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On Progression, difficulty, and differences in playstyle.

#1 Dec 09 2012 at 8:17 PM Rating: Decent
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Ridinger wrote:
This is a topic (group of topics rather) that I've thought quite a bit about.

It was alluded to earlier, but, if you make leveling quick and offer a level 20 dungeon, no one will do it, as the time spent getting a party together & fumbling through the dungeon in a PUG would have been better spent by getting to level 23 and opening up a new set of gear. I think this was one of the truly incredible things FFXI did. It was a completely different sort of gear treadmill.

SWTOR/GW2/WoW introduce an entirely new gear set every few levels, which outclasses your previous set completely. Also, if your leveling quick, why invest in +1 gear, when in 2 levels you can buy nq gear that's better?

This is what FFXI 'cured' by offering items throughout the leveling process that were difficult to obtain, but were certainly status symbols and allowed you to rock that item for months and in some cases, were elite till expansions came out. For example, in the early years, it wasn't uncommon to see lvl 60+ thiefs wearing a emporess hairpin/LLboots and macro in a rabbit charm. Same goes for a WAR/SAM etc. who ground out a pair of sniper rings @ 40. These were status symbols, that you could hang your hat on and be proud of .

By incoporating such items, you give reason to the leveling process. Heck, with expansions, FFXI put even more emphasis on this, with having to go back and get your lvl 50 swift belt. These were great things. Yes it was a pain sometimes, but the next time you leveled a characted to 50 and you had that waiting for you @ the 'ding', it was a great feeling. This is something that I feel all current MMO's lack. There's no attachment to your items, it's simply a place holder for the next 2 levels when the next generic piece of armour will be ready.As opposed to making you work a little harder, but getting a piece of armour that will stick with you for the next 20/30/40 levels (aka atleast in the early going of FFXI 1-6 months).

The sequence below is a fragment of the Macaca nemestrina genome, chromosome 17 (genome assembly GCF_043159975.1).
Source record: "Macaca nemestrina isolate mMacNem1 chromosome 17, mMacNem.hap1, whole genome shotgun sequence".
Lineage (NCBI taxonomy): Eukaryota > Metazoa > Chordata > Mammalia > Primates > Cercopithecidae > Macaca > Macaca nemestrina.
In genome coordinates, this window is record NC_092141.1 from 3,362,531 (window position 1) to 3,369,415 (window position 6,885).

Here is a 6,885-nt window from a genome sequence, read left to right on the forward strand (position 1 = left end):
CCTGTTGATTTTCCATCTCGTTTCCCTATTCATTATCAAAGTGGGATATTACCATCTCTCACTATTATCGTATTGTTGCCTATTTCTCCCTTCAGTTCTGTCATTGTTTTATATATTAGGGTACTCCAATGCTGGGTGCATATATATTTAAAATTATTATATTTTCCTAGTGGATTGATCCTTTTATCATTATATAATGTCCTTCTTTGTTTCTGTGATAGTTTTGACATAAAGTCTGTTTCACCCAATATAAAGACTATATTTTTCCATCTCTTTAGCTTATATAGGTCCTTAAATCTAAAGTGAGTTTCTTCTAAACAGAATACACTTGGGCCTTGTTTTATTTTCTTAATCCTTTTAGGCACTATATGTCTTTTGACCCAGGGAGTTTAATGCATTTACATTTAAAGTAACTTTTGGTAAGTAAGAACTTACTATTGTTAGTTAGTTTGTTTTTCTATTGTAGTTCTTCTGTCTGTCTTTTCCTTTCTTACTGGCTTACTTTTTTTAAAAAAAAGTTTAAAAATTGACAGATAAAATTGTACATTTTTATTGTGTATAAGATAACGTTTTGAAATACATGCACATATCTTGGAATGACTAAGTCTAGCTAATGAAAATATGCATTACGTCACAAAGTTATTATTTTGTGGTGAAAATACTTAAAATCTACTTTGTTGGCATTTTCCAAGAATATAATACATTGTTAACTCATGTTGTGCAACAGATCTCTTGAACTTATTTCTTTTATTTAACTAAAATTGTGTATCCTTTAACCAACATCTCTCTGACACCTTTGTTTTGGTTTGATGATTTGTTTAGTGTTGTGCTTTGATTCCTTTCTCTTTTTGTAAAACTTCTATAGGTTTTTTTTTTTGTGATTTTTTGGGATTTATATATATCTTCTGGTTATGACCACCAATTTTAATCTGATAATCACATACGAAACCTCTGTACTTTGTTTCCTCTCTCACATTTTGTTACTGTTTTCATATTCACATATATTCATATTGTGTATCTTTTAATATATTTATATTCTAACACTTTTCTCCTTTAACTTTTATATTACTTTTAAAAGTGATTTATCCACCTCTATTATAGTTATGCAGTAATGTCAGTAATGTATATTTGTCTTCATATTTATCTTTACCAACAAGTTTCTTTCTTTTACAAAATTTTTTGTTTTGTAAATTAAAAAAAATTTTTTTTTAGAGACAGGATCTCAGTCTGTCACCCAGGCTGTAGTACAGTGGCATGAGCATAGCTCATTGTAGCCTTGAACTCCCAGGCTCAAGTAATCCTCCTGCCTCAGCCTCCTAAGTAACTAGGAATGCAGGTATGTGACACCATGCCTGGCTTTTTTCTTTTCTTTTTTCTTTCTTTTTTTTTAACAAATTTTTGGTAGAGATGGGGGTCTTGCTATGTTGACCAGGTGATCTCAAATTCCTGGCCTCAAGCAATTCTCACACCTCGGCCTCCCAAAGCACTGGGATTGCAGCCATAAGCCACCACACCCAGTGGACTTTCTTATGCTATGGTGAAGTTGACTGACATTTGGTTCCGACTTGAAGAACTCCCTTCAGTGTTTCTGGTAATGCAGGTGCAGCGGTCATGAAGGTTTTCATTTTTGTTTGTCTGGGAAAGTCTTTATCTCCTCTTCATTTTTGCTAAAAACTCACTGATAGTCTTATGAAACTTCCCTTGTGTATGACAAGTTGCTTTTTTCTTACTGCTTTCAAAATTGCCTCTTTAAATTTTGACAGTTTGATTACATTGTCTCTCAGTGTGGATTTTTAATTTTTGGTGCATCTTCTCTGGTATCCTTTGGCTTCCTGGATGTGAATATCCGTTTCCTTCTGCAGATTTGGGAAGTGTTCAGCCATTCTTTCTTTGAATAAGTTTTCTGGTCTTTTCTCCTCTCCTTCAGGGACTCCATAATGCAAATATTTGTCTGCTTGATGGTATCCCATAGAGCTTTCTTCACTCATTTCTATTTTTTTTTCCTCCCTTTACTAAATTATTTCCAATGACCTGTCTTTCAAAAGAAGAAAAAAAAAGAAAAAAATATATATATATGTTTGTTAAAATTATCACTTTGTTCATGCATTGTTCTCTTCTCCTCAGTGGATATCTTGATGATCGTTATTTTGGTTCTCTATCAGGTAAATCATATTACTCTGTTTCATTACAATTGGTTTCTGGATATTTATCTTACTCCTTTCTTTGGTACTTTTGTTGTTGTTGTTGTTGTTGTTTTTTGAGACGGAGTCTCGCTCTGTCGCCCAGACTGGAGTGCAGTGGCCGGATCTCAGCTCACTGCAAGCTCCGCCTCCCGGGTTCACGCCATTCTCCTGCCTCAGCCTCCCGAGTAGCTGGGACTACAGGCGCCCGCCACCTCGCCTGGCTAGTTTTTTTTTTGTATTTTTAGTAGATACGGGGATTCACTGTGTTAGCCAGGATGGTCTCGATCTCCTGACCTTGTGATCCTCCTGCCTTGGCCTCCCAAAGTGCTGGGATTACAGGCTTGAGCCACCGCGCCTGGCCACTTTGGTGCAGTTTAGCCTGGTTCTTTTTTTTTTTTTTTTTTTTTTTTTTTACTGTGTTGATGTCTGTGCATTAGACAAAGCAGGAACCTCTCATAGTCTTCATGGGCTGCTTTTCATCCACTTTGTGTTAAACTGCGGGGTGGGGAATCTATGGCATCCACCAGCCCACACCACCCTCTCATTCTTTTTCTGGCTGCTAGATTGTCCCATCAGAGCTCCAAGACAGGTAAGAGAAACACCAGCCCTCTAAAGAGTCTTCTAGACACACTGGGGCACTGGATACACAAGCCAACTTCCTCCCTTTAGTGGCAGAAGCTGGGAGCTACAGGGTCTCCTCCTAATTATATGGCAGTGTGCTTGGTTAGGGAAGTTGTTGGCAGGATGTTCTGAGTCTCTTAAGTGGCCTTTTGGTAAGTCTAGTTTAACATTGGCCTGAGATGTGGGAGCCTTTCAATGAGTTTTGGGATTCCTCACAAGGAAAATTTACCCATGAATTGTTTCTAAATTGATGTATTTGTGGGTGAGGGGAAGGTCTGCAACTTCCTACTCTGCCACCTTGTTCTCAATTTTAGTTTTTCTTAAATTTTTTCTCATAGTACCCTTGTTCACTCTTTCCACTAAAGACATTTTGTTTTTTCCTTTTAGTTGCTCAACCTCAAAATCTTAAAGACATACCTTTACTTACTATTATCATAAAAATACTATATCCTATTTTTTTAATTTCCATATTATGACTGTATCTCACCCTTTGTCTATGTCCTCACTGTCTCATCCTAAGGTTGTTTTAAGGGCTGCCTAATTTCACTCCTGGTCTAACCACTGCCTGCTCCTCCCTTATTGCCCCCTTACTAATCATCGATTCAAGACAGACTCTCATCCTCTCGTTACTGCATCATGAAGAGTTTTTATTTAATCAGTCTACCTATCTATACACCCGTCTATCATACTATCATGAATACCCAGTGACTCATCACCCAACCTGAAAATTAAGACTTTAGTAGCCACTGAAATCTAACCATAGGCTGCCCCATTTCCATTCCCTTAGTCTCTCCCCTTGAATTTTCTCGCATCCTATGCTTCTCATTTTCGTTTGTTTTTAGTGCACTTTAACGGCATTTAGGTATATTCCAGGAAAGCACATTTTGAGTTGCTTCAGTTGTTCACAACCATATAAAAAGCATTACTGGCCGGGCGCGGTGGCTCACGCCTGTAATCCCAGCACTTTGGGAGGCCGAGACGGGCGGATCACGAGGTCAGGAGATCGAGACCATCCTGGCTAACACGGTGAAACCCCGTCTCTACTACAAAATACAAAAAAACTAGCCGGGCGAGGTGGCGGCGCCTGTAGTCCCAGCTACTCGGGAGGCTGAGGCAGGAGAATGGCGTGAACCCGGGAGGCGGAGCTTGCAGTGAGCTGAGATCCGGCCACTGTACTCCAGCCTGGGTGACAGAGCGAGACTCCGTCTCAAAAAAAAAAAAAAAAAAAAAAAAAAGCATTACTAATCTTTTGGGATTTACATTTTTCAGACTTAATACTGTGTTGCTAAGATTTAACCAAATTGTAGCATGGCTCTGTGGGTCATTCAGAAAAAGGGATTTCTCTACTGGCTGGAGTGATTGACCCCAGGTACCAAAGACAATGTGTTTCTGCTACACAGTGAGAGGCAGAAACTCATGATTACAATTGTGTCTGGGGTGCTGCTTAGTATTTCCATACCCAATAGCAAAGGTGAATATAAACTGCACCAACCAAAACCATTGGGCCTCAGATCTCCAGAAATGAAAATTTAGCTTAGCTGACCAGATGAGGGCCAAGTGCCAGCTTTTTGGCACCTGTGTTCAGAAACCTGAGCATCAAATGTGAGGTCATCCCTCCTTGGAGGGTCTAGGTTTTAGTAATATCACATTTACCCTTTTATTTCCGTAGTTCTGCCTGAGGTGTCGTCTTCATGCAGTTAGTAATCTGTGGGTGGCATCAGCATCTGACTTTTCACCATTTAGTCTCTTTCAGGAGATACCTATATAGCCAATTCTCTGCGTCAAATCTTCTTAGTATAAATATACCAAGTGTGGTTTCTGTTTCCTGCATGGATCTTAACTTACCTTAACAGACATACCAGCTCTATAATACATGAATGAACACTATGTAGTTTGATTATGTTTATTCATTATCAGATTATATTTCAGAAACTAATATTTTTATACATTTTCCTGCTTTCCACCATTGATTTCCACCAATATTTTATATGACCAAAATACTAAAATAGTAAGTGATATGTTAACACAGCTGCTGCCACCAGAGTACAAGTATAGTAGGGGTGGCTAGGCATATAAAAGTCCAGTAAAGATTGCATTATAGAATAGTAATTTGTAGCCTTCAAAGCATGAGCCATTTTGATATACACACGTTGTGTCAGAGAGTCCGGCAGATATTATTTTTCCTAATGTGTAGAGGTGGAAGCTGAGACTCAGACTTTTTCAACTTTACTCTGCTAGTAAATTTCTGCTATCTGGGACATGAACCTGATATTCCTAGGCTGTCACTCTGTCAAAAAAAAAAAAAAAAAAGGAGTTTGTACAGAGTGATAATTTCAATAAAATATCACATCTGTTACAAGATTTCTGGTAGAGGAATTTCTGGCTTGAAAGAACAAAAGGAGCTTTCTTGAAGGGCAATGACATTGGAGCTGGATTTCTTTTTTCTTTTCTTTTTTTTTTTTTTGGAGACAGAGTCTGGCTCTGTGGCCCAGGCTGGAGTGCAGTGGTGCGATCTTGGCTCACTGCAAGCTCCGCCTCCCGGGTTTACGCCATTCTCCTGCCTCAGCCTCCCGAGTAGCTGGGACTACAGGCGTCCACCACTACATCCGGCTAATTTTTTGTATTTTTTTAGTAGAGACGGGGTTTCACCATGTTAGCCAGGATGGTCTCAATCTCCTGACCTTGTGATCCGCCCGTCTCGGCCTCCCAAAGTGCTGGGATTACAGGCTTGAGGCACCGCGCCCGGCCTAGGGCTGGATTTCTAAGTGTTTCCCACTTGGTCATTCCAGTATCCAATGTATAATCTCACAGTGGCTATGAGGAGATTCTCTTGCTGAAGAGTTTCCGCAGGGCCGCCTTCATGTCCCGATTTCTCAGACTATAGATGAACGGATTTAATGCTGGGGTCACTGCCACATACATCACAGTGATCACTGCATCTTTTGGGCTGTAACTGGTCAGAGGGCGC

This was something that FFXI accidentally did sort of ok. They obviously didn't put a lot of forethought into equipment design, and even in expansions they created gear that was completely useless and a waste of development time. There were NMs that had Peacock Charms and then there were those that had useless drops. Then there were really cheap items that were great and really hard to acquire items that were worthless. As a whole, the item progression really had all indications of thoughtful design of someone who was bad at darts. It worked out ok because, like you say, these hard to get items were status symbols that were useful for a long time.

Had they emphasized more horizontal advancement, they could have not only made much better use of their content, but they could have done away with that annoying gear-swapping trend. The gear-swapping is an excellent example of horizontal advancement. There is no "best" piece of equipment for a slot usually... it depends on the ability that you're using. Let's say they shut down equipment swapping altogether (just for the sake of showing how it isn't necessary and you can still achieve the same effect). Now, they introduce a new piece of equipment, which we'll just call grids. Grids work the exact same way as the equipment grid in every MMO-- there are slots that you put stat-enhancing items into. You can switch grids at anytime in battle, significantly changing your attributes. Maybe you have a a grid for STR-based weaponskills, one for MP recovery, even an anti-poison grid.

The grids themselves can even be a type of vertical enhancement where you get better grids with more slots, or horizontal advancement.

The way I envisioned this, the drops you'd go after would be more like materia than always seeking new equipment. Too bad I understand they did something else with materia in XIV.
Hyrist wrote:
Ok, now we're going to get slash fiction of Wint x Kachi somehere... rule 34 and all...

Never confuse your inference as the listener for an implication of the speaker.

Good games are subjective like good food is subjective. You're not going to seriously tell me that there's not a psychological basis for why pizza is great and lutefisk is revolting. The thing about subjectivity is that, as subjects go, humans actually have a great deal in common.
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